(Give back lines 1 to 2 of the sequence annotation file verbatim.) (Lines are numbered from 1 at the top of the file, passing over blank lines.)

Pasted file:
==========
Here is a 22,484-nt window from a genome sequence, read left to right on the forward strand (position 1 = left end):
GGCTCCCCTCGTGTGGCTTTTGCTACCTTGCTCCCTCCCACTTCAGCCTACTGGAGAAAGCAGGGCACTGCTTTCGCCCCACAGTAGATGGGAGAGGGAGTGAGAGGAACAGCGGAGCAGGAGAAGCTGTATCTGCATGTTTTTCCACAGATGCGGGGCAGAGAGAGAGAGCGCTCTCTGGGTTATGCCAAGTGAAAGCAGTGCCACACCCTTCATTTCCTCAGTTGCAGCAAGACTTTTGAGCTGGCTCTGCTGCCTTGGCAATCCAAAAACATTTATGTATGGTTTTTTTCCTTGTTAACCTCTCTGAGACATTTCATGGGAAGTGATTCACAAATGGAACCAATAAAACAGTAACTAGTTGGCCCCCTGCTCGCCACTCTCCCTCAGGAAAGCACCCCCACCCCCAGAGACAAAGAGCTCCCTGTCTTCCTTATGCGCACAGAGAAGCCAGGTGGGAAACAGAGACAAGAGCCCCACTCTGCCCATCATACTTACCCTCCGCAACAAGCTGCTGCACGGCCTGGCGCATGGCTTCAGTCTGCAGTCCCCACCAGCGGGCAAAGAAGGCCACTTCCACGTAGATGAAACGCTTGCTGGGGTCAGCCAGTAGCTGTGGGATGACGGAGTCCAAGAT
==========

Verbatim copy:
Here is a 22,484-nt window from a genome sequence, read left to right on the forward strand (position 1 = left end):
GGCTCCCCTCGTGTGGCTTTTGCTACCTTGCTCCCTCCCACTTCAGCCTACTGGAGAAAGCAGGGCACTGCTTTCGCCCCACAGTAGATGGGAGAGGGAGTGAGAGGAACAGCGGAGCAGGAGAAGCTGTATCTGCATGTTTTTCCACAGATGCGGGGCAGAGAGAGAGAGCGCTCTCTGGGTTATGCCAAGTGAAAGCAGTGCCACACCCTTCATTTCCTCAGTTGCAGCAAGACTTTTGAGCTGGCTCTGCTGCCTTGGCAATCCAAAAACATTTATGTATGGTTTTTTTCCTTGTTAACCTCTCTGAGACATTTCATGGGAAGTGATTCACAAATGGAACCAATAAAACAGTAACTAGTTGGCCCCCTGCTCGCCACTCTCCCTCAGGAAAGCACCCCCACCCCCAGAGACAAAGAGCTCCCTGTCTTCCTTATGCGCACAGAGAAGCCAGGTGGGAAACAGAGACAAGAGCCCCACTCTGCCCATCATACTTACCCTCCGCAACAAGCTGCTGCACGGCCTGGCGCATGGCTTCAGTCTGCAGTCCCCACCAGCGGGCAAAGAAGGCCACTTCCACGTAGATGAAACGCTTGCTGGGGTCAGCCAGTAGCTGTGGGATGACGGAGTCCAAGAT